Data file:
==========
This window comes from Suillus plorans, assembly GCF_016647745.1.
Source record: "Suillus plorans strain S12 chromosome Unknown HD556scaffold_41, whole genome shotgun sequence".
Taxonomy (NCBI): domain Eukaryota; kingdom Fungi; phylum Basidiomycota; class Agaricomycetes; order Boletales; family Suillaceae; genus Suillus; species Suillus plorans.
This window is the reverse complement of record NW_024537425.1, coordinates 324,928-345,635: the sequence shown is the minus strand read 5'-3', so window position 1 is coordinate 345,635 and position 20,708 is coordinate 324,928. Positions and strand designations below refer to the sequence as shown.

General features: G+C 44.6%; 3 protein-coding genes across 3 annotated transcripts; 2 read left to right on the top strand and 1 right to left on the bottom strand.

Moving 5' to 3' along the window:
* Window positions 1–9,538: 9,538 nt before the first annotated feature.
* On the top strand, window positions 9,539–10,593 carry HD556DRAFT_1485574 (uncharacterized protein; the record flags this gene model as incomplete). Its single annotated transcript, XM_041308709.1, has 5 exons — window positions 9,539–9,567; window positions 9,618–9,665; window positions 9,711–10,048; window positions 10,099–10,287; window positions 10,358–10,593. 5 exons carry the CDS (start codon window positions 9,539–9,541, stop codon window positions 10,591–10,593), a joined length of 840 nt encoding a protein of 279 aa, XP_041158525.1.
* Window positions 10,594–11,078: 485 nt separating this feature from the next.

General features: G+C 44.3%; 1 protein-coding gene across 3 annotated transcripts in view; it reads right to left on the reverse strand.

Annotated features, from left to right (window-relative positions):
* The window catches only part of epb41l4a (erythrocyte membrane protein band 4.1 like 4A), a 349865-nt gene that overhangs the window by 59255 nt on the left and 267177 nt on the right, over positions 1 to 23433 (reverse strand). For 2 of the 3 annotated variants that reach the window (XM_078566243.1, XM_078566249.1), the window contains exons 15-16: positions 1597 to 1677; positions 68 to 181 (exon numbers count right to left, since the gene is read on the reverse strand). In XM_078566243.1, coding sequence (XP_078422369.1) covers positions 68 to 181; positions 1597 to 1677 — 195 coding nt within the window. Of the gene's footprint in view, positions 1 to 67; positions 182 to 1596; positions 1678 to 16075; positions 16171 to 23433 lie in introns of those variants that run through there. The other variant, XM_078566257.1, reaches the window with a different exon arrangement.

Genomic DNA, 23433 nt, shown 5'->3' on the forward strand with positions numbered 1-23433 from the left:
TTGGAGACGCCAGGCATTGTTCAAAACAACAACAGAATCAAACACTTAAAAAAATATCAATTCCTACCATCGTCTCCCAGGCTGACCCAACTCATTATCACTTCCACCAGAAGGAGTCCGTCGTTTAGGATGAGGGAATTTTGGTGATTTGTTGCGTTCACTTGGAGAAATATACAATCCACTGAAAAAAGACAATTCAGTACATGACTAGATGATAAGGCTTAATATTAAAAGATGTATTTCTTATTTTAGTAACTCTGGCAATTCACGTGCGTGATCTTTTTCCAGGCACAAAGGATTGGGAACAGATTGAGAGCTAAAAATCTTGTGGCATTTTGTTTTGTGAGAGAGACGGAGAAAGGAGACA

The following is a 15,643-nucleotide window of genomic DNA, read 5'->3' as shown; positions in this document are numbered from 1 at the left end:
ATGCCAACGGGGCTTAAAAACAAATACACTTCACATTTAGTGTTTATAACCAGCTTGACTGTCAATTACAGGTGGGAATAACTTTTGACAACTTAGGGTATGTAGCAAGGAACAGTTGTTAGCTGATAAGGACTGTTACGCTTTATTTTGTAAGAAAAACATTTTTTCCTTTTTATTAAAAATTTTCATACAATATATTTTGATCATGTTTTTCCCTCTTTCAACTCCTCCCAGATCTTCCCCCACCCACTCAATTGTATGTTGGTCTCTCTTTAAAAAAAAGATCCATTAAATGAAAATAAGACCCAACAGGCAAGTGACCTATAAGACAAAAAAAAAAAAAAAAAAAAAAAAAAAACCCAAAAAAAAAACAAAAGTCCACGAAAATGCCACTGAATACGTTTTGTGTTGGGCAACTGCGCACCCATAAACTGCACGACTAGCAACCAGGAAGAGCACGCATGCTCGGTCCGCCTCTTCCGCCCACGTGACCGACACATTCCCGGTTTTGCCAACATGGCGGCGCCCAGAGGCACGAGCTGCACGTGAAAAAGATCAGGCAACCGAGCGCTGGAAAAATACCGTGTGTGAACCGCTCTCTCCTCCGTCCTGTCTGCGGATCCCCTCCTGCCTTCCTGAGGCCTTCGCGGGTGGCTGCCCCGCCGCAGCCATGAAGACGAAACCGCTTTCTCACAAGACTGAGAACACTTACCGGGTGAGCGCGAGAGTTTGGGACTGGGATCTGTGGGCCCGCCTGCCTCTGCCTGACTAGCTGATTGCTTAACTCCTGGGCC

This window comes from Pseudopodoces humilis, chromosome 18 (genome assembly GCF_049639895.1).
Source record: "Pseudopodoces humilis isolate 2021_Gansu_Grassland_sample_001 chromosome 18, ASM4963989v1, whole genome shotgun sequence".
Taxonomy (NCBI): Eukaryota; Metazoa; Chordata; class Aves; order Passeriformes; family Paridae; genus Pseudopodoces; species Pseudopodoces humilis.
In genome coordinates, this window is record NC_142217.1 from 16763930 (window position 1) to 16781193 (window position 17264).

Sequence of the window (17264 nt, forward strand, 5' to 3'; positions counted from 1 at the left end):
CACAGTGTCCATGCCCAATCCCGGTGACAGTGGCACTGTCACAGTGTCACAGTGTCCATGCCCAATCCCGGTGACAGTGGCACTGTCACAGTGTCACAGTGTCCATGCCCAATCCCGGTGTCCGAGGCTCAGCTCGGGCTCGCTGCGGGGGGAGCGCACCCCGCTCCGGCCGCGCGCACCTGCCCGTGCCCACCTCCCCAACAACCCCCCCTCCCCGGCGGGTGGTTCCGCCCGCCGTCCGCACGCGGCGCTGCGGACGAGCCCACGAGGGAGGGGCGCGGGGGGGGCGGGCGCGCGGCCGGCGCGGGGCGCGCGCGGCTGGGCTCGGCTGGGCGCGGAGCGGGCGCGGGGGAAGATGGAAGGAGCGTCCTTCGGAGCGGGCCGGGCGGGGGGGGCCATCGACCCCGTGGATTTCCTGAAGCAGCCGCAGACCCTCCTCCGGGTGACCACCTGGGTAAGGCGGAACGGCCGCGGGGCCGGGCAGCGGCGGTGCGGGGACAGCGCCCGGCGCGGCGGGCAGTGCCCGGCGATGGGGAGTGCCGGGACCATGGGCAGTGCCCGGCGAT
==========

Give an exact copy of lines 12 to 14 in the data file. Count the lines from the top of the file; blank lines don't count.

* The window catches only part of epb41l4a (erythrocyte membrane protein band 4.1 like 4A), a 349865-nt gene that overhangs the window by 59255 nt on the left and 267177 nt on the right, over positions 1 to 23433 (reverse strand). For 2 of the 3 annotated variants that reach the window (XM_078566243.1, XM_078566249.1), the window contains exons 15-16: positions 1597 to 1677; positions 68 to 181 (exon numbers count right to left, since the gene is read on the reverse strand). In XM_078566243.1, coding sequence (XP_078422369.1) covers positions 68 to 181; positions 1597 to 1677 — 195 coding nt within the window. Of the gene's footprint in view, positions 1 to 67; positions 182 to 1596; positions 1678 to 16075; positions 16171 to 23433 lie in introns of those variants that run through there. The other variant, XM_078566257.1, reaches the window with a different exon arrangement.

Genomic DNA, 23433 nt, shown 5'->3' on the forward strand with positions numbered 1-23433 from the left:
TTGGAGACGCCAGGCATTGTTCAAAACAACAACAGAATCAAACACTTAAAAAAATATCAATTCCTACCATCGTCTCCCAGGCTGACCCAACTCATTATCACTTCCACCAGAAGGAGTCCGTCGTTTAGGATGAGGGAATTTTGGTGATTTGTTGCGTTCACTTGGAGAAATATACAATCCACTGAAAAAAGACAATTCAGTACATGACTAGATGATAAGGCTTAATATTAAAAGATGTATTTCTTATTTTAGTAACTCTGGCAATTCACGTGCGTGATCTTTTTCCAGGCACAAAGGATTGGGAACAGATTGAGAGCTAAAAATCTTGTGGCATTTTGTTTTGTGAGAGAGACGGAGAAAGGAGACA